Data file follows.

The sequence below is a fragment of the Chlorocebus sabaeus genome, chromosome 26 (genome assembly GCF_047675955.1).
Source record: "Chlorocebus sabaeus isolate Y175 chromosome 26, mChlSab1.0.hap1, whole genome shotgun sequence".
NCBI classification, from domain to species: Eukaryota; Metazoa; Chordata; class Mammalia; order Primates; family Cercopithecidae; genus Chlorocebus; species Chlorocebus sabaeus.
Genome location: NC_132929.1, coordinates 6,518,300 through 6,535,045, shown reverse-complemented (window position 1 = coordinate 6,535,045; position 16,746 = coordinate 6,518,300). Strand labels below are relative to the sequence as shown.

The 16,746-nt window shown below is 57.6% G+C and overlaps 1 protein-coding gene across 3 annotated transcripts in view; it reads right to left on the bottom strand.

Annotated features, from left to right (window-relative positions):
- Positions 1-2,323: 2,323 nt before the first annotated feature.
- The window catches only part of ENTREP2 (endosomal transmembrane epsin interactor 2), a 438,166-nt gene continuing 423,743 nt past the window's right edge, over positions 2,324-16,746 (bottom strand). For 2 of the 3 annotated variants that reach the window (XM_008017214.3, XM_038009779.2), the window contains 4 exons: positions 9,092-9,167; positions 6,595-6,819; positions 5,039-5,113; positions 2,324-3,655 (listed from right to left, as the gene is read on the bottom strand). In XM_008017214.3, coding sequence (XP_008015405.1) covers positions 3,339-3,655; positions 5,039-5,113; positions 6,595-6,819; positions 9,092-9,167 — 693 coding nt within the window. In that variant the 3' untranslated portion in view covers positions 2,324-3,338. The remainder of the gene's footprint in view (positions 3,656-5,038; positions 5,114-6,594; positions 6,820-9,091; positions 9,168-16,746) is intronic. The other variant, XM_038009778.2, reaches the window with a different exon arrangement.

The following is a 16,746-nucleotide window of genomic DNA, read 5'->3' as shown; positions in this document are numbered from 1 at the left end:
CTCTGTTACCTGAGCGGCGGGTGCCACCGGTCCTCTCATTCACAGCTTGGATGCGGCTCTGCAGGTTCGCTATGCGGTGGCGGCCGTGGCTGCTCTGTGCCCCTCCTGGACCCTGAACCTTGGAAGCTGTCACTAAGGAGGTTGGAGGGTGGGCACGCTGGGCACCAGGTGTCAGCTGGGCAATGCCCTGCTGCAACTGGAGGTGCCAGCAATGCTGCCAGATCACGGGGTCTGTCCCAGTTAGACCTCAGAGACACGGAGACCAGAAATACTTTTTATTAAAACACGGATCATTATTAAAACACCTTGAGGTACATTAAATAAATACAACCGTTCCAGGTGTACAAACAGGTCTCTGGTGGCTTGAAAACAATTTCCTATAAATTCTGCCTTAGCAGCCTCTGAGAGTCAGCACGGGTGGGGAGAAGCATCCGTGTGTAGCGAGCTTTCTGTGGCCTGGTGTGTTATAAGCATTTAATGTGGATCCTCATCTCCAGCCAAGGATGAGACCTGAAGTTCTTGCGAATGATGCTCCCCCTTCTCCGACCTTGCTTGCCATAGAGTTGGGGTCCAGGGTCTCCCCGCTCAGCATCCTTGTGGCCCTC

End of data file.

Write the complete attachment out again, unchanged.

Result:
The sequence below is a fragment of the Chlorocebus sabaeus genome, chromosome 26 (genome assembly GCF_047675955.1).
Source record: "Chlorocebus sabaeus isolate Y175 chromosome 26, mChlSab1.0.hap1, whole genome shotgun sequence".
NCBI classification, from domain to species: Eukaryota; Metazoa; Chordata; class Mammalia; order Primates; family Cercopithecidae; genus Chlorocebus; species Chlorocebus sabaeus.
Genome location: NC_132929.1, coordinates 6,518,300 through 6,535,045, shown reverse-complemented (window position 1 = coordinate 6,535,045; position 16,746 = coordinate 6,518,300). Strand labels below are relative to the sequence as shown.

The 16,746-nt window shown below is 57.6% G+C and overlaps 1 protein-coding gene across 3 annotated transcripts in view; it reads right to left on the bottom strand.

Annotated features, from left to right (window-relative positions):
- Positions 1-2,323: 2,323 nt before the first annotated feature.
- The window catches only part of ENTREP2 (endosomal transmembrane epsin interactor 2), a 438,166-nt gene continuing 423,743 nt past the window's right edge, over positions 2,324-16,746 (bottom strand). For 2 of the 3 annotated variants that reach the window (XM_008017214.3, XM_038009779.2), the window contains 4 exons: positions 9,092-9,167; positions 6,595-6,819; positions 5,039-5,113; positions 2,324-3,655 (listed from right to left, as the gene is read on the bottom strand). In XM_008017214.3, coding sequence (XP_008015405.1) covers positions 3,339-3,655; positions 5,039-5,113; positions 6,595-6,819; positions 9,092-9,167 — 693 coding nt within the window. In that variant the 3' untranslated portion in view covers positions 2,324-3,338. The remainder of the gene's footprint in view (positions 3,656-5,038; positions 5,114-6,594; positions 6,820-9,091; positions 9,168-16,746) is intronic. The other variant, XM_038009778.2, reaches the window with a different exon arrangement.

The following is a 16,746-nucleotide window of genomic DNA, read 5'->3' as shown; positions in this document are numbered from 1 at the left end:
CTCTGTTACCTGAGCGGCGGGTGCCACCGGTCCTCTCATTCACAGCTTGGATGCGGCTCTGCAGGTTCGCTATGCGGTGGCGGCCGTGGCTGCTCTGTGCCCCTCCTGGACCCTGAACCTTGGAAGCTGTCACTAAGGAGGTTGGAGGGTGGGCACGCTGGGCACCAGGTGTCAGCTGGGCAATGCCCTGCTGCAACTGGAGGTGCCAGCAATGCTGCCAGATCACGGGGTCTGTCCCAGTTAGACCTCAGAGACACGGAGACCAGAAATACTTTTTATTAAAACACGGATCATTATTAAAACACCTTGAGGTACATTAAATAAATACAACCGTTCCAGGTGTACAAACAGGTCTCTGGTGGCTTGAAAACAATTTCCTATAAATTCTGCCTTAGCAGCCTCTGAGAGTCAGCACGGGTGGGGAGAAGCATCCGTGTGTAGCGAGCTTTCTGTGGCCTGGTGTGTTATAAGCATTTAATGTGGATCCTCATCTCCAGCCAAGGATGAGACCTGAAGTTCTTGCGAATGATGCTCCCCCTTCTCCGACCTTGCTTGCCATAGAGTTGGGGTCCAGGGTCTCCCCGCTCAGCATCCTTGTGGCCCTC